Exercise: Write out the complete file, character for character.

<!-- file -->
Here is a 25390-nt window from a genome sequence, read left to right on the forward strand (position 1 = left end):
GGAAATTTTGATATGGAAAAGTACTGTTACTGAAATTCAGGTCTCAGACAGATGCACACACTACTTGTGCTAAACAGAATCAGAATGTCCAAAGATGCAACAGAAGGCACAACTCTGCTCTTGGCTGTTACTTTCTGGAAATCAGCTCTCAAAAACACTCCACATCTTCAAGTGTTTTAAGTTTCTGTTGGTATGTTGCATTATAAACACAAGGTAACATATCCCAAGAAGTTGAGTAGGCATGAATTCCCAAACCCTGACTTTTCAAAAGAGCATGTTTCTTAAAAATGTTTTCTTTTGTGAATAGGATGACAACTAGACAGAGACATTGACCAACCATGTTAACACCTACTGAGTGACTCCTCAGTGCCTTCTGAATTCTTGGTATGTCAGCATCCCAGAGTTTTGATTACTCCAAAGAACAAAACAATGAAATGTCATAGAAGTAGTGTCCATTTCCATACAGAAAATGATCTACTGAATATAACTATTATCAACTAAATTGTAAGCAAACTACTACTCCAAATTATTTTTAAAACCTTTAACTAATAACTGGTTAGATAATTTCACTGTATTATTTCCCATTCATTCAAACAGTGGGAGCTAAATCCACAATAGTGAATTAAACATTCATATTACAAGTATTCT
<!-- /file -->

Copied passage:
Here is a 25390-nt window from a genome sequence, read left to right on the forward strand (position 1 = left end):
GGAAATTTTGATATGGAAAAGTACTGTTACTGAAATTCAGGTCTCAGACAGATGCACACACTACTTGTGCTAAACAGAATCAGAATGTCCAAAGATGCAACAGAAGGCACAACTCTGCTCTTGGCTGTTACTTTCTGGAAATCAGCTCTCAAAAACACTCCACATCTTCAAGTGTTTTAAGTTTCTGTTGGTATGTTGCATTATAAACACAAGGTAACATATCCCAAGAAGTTGAGTAGGCATGAATTCCCAAACCCTGACTTTTCAAAAGAGCATGTTTCTTAAAAATGTTTTCTTTTGTGAATAGGATGACAACTAGACAGAGACATTGACCAACCATGTTAACACCTACTGAGTGACTCCTCAGTGCCTTCTGAATTCTTGGTATGTCAGCATCCCAGAGTTTTGATTACTCCAAAGAACAAAACAATGAAATGTCATAGAAGTAGTGTCCATTTCCATACAGAAAATGATCTACTGAATATAACTATTATCAACTAAATTGTAAGCAAACTACTACTCCAAATTATTTTTAAAACCTTTAACTAATAACTGGTTAGATAATTTCACTGTATTATTTCCCATTCATTCAAACAGTGGGAGCTAAATCCACAATAGTGAATTAAACATTCATATTACAAGTATTCT